However, it actually was a textbook cascade of interventions that led to the inevitable end result, a c-section.  I was hooked up to a Pitocin drip to begin.  I had my water broken for me three hours later.  I had an epidural (after the Nubain’s luster wore off) three or four hours after my waters were broken.  About five hours after that, I pushed a posterior baby for three hours without being able to fully feel my legs or get off the bed or work at trying to shift the baby’s position by switching my position. They then told me I had one more hour to progress or I’d have a c-section. Needless to say, the baby didn’t budge, and after the fourth hour of pushing, I was wheeled into the operating room and my baby was cut out of me.  Finn Steven was beautiful and healthy and everything I had hoped for.  All the same, I felt like a failure.  I felt like I couldn’t even give birth properly and my body had failed me.  The best thing about the situation is that my son was born and he was amazing.  I didn’t get to touch or hold him until about three hours after he was born, while I was in recovery, and we had a rocky first few days (which I chalk up to being first-time parents), but we did manage to bond while in the hospital.  Right away I knew I loved him with a ferocious intensity and that I would die for him.  We established an amazing breastfeeding relationship, and he self-weaned at 15 months.

There are many things I would have done differently in Finn’s birthing process, in hindsight, but it actually set the stage for my second pregnancy.  See, my second pregnancy also resulted in a c-section, but it’s THAT c-section that healed any lingering hurt or doubts that I had from the first one.

My second son was my third pregnancy.  (The second pregnancy was a blighted ovum which resulted in a sudden and bloody trip to the emergency room and the performance of a d&c.)  Because of this, I had my first ultrasound at seven weeks to determine if there was actually a baby in there, and, to my absolute relief, there was!  The second ultrasound was done at 12 weeks when we couldn’t find a heartbeat by doppler, and in the five short weeks between the first and the second ultrasound, the bean had grown into a baby, with a cute nose and brow and chin and belly all seen in profile.  The third ultrasound gave us the reveal, another boy!  Finn was crushed, as he had his heart set on a little sister.  It also showed that I had placenta previa.  I had been contemplating a VBAC, switching from my regular OB who did not perform them at all to someone who would, but with that diagnosis, it became obvious that I had to come to terms with having another c-section.  I had two more ultrasounds for the duration of my prenatal care.  We would always check on the baby and then the placement of the placenta.  The ultrasound at 34 weeks had shown that the placenta previa was no longer complete, and for a short moment, I again thought about trying to pursue a VBAC route.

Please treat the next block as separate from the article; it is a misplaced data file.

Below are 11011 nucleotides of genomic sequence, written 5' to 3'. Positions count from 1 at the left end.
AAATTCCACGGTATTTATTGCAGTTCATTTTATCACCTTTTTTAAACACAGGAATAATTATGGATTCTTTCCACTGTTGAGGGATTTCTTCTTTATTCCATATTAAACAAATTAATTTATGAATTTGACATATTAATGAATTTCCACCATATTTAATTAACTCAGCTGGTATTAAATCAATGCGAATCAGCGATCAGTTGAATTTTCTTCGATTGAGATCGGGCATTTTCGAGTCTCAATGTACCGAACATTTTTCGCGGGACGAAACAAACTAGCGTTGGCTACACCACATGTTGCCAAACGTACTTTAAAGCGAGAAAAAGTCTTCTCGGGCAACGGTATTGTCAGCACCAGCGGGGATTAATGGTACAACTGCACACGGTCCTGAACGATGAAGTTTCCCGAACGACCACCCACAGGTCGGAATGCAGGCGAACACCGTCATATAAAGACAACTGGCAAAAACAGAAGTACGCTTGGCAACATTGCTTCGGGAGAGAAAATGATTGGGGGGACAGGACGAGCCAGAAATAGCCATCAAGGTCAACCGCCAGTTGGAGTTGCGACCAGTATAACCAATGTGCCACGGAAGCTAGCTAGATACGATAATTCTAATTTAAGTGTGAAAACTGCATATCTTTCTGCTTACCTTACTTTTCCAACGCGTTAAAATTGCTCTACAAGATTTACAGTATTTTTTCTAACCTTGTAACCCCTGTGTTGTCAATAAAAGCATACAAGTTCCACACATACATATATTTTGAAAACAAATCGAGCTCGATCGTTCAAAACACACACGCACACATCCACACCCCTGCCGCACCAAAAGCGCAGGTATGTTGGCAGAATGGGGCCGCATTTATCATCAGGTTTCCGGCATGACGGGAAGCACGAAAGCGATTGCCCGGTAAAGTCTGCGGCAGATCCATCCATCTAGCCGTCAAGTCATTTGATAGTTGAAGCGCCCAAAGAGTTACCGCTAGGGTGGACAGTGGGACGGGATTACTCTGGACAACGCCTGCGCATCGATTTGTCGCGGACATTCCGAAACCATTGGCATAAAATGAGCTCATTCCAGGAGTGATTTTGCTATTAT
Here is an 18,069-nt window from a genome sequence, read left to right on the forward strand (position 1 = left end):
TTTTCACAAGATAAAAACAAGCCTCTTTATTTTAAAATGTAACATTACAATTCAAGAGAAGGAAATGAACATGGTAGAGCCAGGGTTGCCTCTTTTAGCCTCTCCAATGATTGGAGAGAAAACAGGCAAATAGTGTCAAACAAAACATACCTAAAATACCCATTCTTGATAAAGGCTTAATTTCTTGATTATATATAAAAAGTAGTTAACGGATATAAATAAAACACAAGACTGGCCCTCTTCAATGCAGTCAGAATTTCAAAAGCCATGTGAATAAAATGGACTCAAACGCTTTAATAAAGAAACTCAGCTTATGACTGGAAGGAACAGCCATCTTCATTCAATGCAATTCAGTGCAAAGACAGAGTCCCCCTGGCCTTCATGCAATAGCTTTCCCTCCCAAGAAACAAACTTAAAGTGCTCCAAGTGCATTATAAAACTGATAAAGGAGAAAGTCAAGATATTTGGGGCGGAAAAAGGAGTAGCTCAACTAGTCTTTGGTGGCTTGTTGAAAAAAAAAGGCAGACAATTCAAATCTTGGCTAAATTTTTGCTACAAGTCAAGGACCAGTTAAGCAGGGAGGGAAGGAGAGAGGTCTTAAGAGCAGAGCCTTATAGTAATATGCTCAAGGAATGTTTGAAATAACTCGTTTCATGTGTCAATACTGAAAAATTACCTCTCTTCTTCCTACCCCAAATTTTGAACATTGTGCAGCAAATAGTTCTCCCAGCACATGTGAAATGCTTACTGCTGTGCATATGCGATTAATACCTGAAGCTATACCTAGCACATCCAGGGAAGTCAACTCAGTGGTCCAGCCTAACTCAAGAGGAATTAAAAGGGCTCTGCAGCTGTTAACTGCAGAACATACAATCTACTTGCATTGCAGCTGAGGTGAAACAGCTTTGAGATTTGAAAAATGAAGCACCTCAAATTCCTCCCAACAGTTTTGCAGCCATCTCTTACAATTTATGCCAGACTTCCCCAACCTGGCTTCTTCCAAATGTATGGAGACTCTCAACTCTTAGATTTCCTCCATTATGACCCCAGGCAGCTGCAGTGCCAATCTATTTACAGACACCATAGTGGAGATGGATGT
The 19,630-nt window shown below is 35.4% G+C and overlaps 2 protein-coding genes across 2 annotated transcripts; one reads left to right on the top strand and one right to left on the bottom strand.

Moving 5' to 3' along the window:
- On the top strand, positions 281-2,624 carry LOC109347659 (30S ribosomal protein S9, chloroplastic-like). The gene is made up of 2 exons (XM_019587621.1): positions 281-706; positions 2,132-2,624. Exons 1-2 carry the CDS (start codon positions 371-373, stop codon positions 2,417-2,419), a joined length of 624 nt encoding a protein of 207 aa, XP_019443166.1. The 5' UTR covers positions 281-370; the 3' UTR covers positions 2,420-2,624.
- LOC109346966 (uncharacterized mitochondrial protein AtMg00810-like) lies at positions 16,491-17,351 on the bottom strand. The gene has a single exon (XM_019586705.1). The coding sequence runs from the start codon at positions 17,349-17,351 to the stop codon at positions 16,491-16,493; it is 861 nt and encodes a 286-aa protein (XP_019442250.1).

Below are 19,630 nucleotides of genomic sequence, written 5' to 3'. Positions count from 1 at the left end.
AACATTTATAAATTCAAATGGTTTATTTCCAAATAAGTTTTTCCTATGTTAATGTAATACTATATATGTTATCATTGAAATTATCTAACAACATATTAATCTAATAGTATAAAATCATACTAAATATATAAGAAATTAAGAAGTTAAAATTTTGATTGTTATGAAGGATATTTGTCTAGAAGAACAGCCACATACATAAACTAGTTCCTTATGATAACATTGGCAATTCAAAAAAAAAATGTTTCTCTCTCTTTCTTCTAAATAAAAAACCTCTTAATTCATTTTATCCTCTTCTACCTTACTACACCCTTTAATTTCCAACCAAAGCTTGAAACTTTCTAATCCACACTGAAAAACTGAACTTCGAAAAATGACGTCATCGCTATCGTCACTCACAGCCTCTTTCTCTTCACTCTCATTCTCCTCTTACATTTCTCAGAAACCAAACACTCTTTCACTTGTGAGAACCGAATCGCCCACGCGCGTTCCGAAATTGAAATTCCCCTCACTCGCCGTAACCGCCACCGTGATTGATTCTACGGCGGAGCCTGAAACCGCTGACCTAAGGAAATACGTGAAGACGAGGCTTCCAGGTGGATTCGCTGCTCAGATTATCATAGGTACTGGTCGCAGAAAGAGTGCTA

But at 34 weeks, 5 days, I started bleeding.  It was September 20th, 2012, my husband Erik’s birthday.  I was finishing up my shift at work, second shift, and we were going to have a great relaxing family weekend with good food and ice cream cake, a calm downtime before the storm, with four weeks left before baby‘s arrival.  We had scheduled the c-section for October 23rd, due date of October 27th!

I had been feeling the baby do a hearty move, and then there was a weird pressure down low, but hey, baby was a tumbler, so I didn’t think anything of it.  Right there at the very end of my shift, 9pm on the dot for once, I felt like I had peed a little, so I toddled off to the bathroom to use the facilities and check it out.  I didn’t expect to see blood, but there it was.

Since I couldn’t get ahold of my husband (I’d forgotten it was game night) I waddled to my car and drove myself home.  By this time it was 9:30pm.  I’m surprised I didn’t get into an accident, since halfway to home I realized I hadn’t felt the baby move in a while and kind of drove pretty reckless.  When I got home, I freaked out on my husband a bit, I’ll admit, and then I told him and Finn to get ready to leave because we were heading to the hospital.  Even though the placenta previa had been cleared, I was still pre-term with bleeding and cramping and I didn’t want to risk anything.

We got some stuff together and hopped in the car (where I started to feel the baby move again, thank goodness), and once at the hospital I got admitted right away.  I even got a posh labor and delivery room for observation instead of one of the triage rooms in the old part of the Birthing Center (my local hospital had just built a whole new and amazing wing just for birthing).  By this time it was 10pm, so Erik and I talked it over, and we got ahold of our friends, who took Finn overnight.  We didn’t want to chance anything if this baby was going to be born, and I wanted Erik with me.  Before Finn left, he cried that he didn’t want to leave because I had an ouchie and he wanted to take care of me, and oh, how he made me cry.

When Finn was gone, Erik and I could relax a bit and wait it out.  I was still bleeding a bit, and it became obvious that my cramps were actually contractions.  Baby kept squirming away from the fetal monitor, so my nurse left it off for a while.  As long as I felt him moving, that’s all we cared about.

I had an ultrasound (the sixth one of this pregnancy) to help assess the situation, and then the doctor who was on that night (an absolutely wonderful woman) came in and checked my cervix, which was 3cm dilated, to my surprise.  Considering I was having contractions, 3cm dilated, and still bleeding it was a foregone conclusion that Erik and I were going to become parents again that night, no waiting, no trying to stop the process.  Since my OB was on vacation (doing Oktoberfest in Germany of all things!), the doctor who was already there was to be the one to perform the surgery/delivery.